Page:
Imagine a life floating in the ocean surrounded by plants to hide and feed in with others of your kind. Among them is your mate, your lifelong partner who, each dawn, you dance with in an intertwining courtship that has taken place in the ocean for thousands of years.
One day your friends vanish, snagged as bycatch in a shrimp trawler net. The seagrasses, coral reefs and mangrove stands where you once took shelter are disappearing. Without refuge, more of your friends are eaten by big fish, but they too begin to disappear as the food chain is slowly destroyed.
Finally, you are scooped away from your world only to find yourself stuck in a glass tank with nothing but dead frozen foods to eat. Disease grips your new aquarium mates. You die.
When this struggle of the ocean’s seahorses came to the attention of the Convention on International Trade in Endangered Species (CITES), 166 nations signed Appendix II in 2002 to protect all 34 species of seahorses worldwide. In addition to destruction of habitats and the estimated 99 percent of sea life caught in shrimp nets that are not shrimp, the seahorse faced an uncertain future.
The treaty requires that any country dealing in seahorse trade must have government permits and take only older, grown seahorses. A handful of countries kept the power to ignore the regulations.
The protection was spearheaded by Project Seahorse, a team of marine scientists in Vancouver. According to Project Seahorse, 24 million seahorses were caught for use in traditional medicines. Hundreds of thousands more sold for aquarium trade. Others are allowed to die so they could be dried and sold as souvenirs.
The main importers for medicinal use are China and Singapore where the seahorse has been powdered and used like Viagara to treat impotence for hundreds of years. Trade for this rose from 45 to 75 metric tons each year between 1995 and 2001.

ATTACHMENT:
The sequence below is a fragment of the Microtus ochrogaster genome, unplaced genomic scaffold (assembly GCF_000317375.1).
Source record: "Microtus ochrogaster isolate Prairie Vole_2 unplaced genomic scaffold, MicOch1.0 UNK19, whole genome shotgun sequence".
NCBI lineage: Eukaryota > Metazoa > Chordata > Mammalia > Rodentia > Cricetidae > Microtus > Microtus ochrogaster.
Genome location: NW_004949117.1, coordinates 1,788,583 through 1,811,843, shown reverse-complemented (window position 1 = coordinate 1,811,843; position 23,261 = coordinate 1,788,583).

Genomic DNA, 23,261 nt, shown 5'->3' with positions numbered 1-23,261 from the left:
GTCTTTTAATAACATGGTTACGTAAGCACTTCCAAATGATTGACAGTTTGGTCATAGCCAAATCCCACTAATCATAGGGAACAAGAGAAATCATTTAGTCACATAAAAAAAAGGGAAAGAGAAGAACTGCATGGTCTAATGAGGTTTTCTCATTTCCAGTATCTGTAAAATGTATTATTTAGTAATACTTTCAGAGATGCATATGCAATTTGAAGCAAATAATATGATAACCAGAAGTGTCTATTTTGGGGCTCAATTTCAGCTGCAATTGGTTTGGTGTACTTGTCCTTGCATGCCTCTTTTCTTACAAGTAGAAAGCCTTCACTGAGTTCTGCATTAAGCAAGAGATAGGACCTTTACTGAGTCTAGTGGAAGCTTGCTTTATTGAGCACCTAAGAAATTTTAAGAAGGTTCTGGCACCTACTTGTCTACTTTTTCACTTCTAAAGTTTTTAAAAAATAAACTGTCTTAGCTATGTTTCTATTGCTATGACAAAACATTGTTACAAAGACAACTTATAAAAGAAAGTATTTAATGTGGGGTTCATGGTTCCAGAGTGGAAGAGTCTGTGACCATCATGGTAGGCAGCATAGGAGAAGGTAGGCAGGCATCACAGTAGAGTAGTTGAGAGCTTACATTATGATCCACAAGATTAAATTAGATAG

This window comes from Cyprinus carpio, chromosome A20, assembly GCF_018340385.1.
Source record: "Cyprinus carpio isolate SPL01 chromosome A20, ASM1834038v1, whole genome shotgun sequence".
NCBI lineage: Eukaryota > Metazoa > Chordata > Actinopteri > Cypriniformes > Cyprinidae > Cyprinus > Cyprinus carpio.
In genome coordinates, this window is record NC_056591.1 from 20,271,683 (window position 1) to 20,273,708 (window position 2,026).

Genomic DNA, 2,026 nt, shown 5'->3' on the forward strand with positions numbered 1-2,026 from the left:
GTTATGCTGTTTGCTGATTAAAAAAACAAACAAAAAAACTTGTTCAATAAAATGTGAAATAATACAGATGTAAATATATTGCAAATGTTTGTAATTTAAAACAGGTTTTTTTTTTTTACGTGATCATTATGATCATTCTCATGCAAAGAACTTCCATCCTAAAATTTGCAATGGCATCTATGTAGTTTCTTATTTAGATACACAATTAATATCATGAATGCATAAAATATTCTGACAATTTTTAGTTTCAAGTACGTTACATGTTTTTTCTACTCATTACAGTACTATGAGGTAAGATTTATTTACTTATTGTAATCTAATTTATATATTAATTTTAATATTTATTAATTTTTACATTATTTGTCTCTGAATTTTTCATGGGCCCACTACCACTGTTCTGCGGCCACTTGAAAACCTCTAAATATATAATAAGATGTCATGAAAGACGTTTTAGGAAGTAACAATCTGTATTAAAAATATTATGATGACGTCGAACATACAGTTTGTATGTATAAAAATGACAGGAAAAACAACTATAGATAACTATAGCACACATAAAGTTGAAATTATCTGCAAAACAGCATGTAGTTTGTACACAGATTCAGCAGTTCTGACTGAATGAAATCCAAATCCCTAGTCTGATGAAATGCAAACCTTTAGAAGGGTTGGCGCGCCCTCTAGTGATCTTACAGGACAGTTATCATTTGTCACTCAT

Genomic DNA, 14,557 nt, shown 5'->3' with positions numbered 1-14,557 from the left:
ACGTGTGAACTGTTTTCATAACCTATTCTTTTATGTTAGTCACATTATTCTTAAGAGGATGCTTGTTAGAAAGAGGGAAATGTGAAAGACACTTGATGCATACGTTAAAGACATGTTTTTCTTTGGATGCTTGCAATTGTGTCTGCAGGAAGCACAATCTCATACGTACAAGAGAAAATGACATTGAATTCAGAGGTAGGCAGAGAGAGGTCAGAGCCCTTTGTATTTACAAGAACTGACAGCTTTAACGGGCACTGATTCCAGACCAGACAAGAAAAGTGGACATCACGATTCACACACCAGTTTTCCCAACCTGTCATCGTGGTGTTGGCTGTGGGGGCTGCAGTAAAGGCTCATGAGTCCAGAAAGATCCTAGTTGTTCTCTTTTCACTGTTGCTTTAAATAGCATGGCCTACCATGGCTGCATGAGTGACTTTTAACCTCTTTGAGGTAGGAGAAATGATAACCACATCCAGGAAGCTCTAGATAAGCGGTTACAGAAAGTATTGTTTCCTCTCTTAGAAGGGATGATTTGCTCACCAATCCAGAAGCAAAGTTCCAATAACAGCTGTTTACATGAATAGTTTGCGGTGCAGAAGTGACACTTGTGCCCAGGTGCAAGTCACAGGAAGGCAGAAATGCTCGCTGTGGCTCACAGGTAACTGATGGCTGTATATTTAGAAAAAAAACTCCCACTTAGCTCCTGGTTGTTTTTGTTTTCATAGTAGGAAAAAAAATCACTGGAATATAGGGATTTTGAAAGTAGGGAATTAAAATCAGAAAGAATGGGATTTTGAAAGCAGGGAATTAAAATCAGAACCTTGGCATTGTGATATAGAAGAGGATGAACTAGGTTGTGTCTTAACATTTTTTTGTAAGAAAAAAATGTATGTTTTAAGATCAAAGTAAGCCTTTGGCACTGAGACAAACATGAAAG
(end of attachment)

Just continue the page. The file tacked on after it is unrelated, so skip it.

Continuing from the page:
In the past five years, some species of seahorses have declined by 50 percent. Many fish species are declining, some have collapsed beyond repair, coral reefs are deteriorating because of bad fishing practices, mercury levels are rising, algae blooms are increasing and the list of threatened and endangered species grows longer each year.
The seahorse has been a crucial link in the biodiversity of all ocean life for millions of years. They keep brine shrimp and plankton populations in balance and in turn sustain crabs. Their rare breeding habits, as the male carries the eggs in a pouch, and their lifelong relationships have marveled humanity to this day.
Aquariums also bring a threat. Until recently all seahorses sold in pet stores were vigorously hunted from the wild because they are cheaper. But they don’t live long in captivity. According to the MarineBio Conervation Society, several species of sea horse are bred in aquariums and are legal to purchase. They also stand a better chance of survival because they’ve been raised on the frozen foods and have never experienced the ocean freedom.
As policy makers are being informed of the challenges ocean life is facing, we all can take up our own responsibility.
Ways to Help
In their list of 100 Ways to Make a Difference for our oceans, the MarineBio Conservation Society is advising people:
Not to buy live saltwater fish caught in the wild for your aquarium. The fishing methods, such as cyaniding and dynamiting, for the live fish trade are horribly degrading to the marine environment. Hundreds of thousands of young and rare tropical reef fish die every year in aquariums in the US alone.
If you must keep a saltwater tank, buy only Marine Aquarium Council certified fish to ensure your fish are sustainably caught or reared in captivity. Ask to see a certificate to prove the fish are not seized from the wild. They state that wild caught seahorses continue to be found in pet stores and are typically less expensive than those that are aquarium-bred. They urge shoppers to choose the captive bred seahorses. Wild-caught seahorses could also carry a disease captive fish have no resistance toward.
Activists protecting seahorses urge people to eat less shrimp and refuse to patronize stores that sell seahorses as souvenirs, in addition to avoiding products made of coral.
Sign Care2′s petition to California’s governor Arnold Schwarzenegger asking him to protect the pacific seahorse by designating the San Diego bay as a Marine Protected Area.
Sign a Care2 member petition to stop the curio trade, or selling seahorses for jewelry and souveniers.
Sign a Care2 member petition telling BP to stop burning dwarf seahorses and use other cleanup methods.
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